Newer cosmeceutical products have also been developed in recent years and have shown promising efficacy in treating hyperpigmentation. One such example was published in a 2013 study. The recent publication described efficacy and tolerability of three new skin brightener formulations containing SMA-432, a prostaglandin E2 inhibitor, compared with 4% hydroquinone. In this randomized, double-blind, half-face study that was conducted in female subjects with moderate-to-severe facial hyperpigmentation, SMA-432 exhibited a dose-dependent improvement in hyperpigmentation, and patient satisfaction was high with this newer product. Study participant questionnaires revealed 79 percent of patients reported improvement in the evenness of skin tone after 12 weeks; 95 percent reported improvement in overall skin condition after 12 weeks.[6] Numerous case reports and studies have been performed over the last decade highlighting the use of products, such as zinc, arbutin, kojic acid, vitamin C base compounds, and green tea extracts, as newer therapies for treating melasma patients. One prime example of a newer novel therapy for melasma that has recently appeared in the literature demonstrates the effects of topical methimazole. Topical methimazole is a potent peroxidase inhibitor under investigation for the management of hyperpigmentation. Peroxidase is important in the final steps of melanogenesis and in some tyrosinase free cells. Even at high concentrations, methimazole is not melanocytotoxic.[7] Kasraee et al showed 20 patients with no thyroid-stimulating hormone (TSH), free thyroxine, or free iodothyronine levels. The drug is odorless and very well tolerated. Another recent study from the European literature describes the use of 4-n-butylresorcinol as an effective treatment option for topical hyperpigmentation management. Similar to hydroquinone, 4-n-butylresorcinol is also a tyrosinase inhibitor.[8] Although more randomized, controlled, large cohort trials are needed to further elucidate the role of products, such as methimazole, zinc, arbutin, and others, these recent studies give hope to patients suffering from melasma that more novel therapies will be available for the treatment of this often devastating condition.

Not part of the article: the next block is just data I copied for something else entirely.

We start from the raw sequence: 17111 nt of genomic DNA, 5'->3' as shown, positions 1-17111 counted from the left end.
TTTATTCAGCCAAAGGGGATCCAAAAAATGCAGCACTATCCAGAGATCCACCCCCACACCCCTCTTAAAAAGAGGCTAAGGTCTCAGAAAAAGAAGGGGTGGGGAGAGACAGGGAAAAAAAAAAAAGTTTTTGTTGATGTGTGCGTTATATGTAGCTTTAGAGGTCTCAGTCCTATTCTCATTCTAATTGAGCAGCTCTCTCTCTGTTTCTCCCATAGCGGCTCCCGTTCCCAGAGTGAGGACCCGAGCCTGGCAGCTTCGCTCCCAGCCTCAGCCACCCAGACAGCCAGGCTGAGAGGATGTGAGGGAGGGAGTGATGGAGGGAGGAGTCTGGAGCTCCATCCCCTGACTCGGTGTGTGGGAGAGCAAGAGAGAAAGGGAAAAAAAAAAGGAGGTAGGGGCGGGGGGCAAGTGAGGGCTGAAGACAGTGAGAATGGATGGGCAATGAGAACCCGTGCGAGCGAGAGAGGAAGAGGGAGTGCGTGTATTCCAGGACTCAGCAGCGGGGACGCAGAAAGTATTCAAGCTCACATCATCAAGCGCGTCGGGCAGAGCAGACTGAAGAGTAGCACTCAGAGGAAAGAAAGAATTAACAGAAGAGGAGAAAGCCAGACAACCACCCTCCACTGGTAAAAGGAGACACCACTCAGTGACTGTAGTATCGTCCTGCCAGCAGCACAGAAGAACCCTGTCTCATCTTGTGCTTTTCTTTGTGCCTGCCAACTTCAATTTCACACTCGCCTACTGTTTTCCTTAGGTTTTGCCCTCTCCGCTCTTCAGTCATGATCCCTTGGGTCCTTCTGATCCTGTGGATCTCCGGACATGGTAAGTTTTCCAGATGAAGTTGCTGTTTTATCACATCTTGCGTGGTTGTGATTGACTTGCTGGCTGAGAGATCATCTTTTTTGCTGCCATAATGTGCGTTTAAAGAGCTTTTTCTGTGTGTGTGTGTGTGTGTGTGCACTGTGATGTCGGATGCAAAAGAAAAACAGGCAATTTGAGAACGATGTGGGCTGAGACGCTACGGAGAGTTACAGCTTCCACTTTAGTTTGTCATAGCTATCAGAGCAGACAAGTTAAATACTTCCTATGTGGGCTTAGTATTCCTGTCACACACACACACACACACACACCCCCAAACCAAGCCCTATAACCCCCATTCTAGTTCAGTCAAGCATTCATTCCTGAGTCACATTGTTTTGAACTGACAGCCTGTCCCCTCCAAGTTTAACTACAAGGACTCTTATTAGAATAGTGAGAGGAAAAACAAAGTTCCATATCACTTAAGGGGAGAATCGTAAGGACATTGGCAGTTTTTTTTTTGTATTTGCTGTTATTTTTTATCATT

Superficial chemical peels are generally effective for the management of PIH and melasma when properly applied. Standard options include glycolic acid 20–70%, salicylic acid 20–30%, trichloroacetic acid (TCA) 10–25%, or Jessner’s solution. Pretreatment with a course of hydroquinone 4% topically (if available) is thought to improve outcomes. Any patient using topical retinoids should discontinue their use for seven days prior to the peel. They may continue to use a noncomedogenic, sun protection factor (SPF) moisturizer.

Support for the use of glycolic acid peels comes from a study that involved 19 subjects randomized to apply a twice-daily regimen of 2% hydroquinone/10% glycolic acid gel, along with tretinoin 0.05% cream nightly or to undergo six consecutive glycolic acid peels (up to 68%) with no additional topical therapy. Overall, patients treated with peels alone showed a trend for more rapid and greater improvement.[9]

Salicylic acid peels have been shown useful in PIH, including for patients with darker skin types. In an open label trial, 25 patients were treated with five salicylic acid peels (20–30% concentration) provided at two-week intervals. Patients underwent two weeks of pretreatment with hydroquinone 4%. Four out of five patients with Fitzpatrick type V or VI had greater than 75-percent improvement in pigmentation.[10]